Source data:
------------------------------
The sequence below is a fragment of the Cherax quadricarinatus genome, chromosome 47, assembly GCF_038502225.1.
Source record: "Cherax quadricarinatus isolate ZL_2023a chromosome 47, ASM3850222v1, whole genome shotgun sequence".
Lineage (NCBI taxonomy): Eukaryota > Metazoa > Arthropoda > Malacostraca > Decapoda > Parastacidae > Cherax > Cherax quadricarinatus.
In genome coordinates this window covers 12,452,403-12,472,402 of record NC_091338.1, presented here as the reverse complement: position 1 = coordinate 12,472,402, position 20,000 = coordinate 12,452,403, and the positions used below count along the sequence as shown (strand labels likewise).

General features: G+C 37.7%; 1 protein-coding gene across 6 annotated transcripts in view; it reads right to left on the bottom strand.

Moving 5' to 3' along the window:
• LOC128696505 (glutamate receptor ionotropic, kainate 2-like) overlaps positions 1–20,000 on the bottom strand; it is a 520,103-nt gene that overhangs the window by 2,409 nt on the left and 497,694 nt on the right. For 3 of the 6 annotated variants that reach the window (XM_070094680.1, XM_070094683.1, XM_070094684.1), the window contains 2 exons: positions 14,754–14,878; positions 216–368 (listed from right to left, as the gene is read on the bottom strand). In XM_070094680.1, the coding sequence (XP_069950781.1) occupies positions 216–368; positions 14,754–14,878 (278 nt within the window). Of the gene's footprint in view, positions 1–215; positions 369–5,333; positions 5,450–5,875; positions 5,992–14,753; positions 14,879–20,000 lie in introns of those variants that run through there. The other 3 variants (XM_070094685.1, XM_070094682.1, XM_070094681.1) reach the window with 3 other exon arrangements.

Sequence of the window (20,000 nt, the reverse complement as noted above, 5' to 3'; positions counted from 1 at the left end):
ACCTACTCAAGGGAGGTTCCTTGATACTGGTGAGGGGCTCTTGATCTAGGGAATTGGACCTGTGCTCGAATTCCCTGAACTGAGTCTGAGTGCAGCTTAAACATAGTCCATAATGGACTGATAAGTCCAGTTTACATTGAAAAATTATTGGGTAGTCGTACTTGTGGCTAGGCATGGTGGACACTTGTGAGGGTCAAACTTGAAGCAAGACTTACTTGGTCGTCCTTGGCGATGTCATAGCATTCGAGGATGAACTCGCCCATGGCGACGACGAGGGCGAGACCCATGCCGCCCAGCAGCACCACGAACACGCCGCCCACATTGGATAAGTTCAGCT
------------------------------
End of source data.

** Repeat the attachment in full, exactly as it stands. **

The sequence below is a fragment of the Cherax quadricarinatus genome, chromosome 47, assembly GCF_038502225.1.
Source record: "Cherax quadricarinatus isolate ZL_2023a chromosome 47, ASM3850222v1, whole genome shotgun sequence".
Lineage (NCBI taxonomy): Eukaryota > Metazoa > Arthropoda > Malacostraca > Decapoda > Parastacidae > Cherax > Cherax quadricarinatus.
In genome coordinates this window covers 12,452,403-12,472,402 of record NC_091338.1, presented here as the reverse complement: position 1 = coordinate 12,472,402, position 20,000 = coordinate 12,452,403, and the positions used below count along the sequence as shown (strand labels likewise).

General features: G+C 37.7%; 1 protein-coding gene across 6 annotated transcripts in view; it reads right to left on the bottom strand.

Moving 5' to 3' along the window:
• LOC128696505 (glutamate receptor ionotropic, kainate 2-like) overlaps positions 1–20,000 on the bottom strand; it is a 520,103-nt gene that overhangs the window by 2,409 nt on the left and 497,694 nt on the right. For 3 of the 6 annotated variants that reach the window (XM_070094680.1, XM_070094683.1, XM_070094684.1), the window contains 2 exons: positions 14,754–14,878; positions 216–368 (listed from right to left, as the gene is read on the bottom strand). In XM_070094680.1, the coding sequence (XP_069950781.1) occupies positions 216–368; positions 14,754–14,878 (278 nt within the window). Of the gene's footprint in view, positions 1–215; positions 369–5,333; positions 5,450–5,875; positions 5,992–14,753; positions 14,879–20,000 lie in introns of those variants that run through there. The other 3 variants (XM_070094685.1, XM_070094682.1, XM_070094681.1) reach the window with 3 other exon arrangements.

Sequence of the window (20,000 nt, the reverse complement as noted above, 5' to 3'; positions counted from 1 at the left end):
ACCTACTCAAGGGAGGTTCCTTGATACTGGTGAGGGGCTCTTGATCTAGGGAATTGGACCTGTGCTCGAATTCCCTGAACTGAGTCTGAGTGCAGCTTAAACATAGTCCATAATGGACTGATAAGTCCAGTTTACATTGAAAAATTATTGGGTAGTCGTACTTGTGGCTAGGCATGGTGGACACTTGTGAGGGTCAAACTTGAAGCAAGACTTACTTGGTCGTCCTTGGCGATGTCATAGCATTCGAGGATGAACTCGCCCATGGCGACGACGAGGGCGAGACCCATGCCGCCCAGCAGCACCACGAACACGCCGCCCACATTGGATAAGTTCAGCT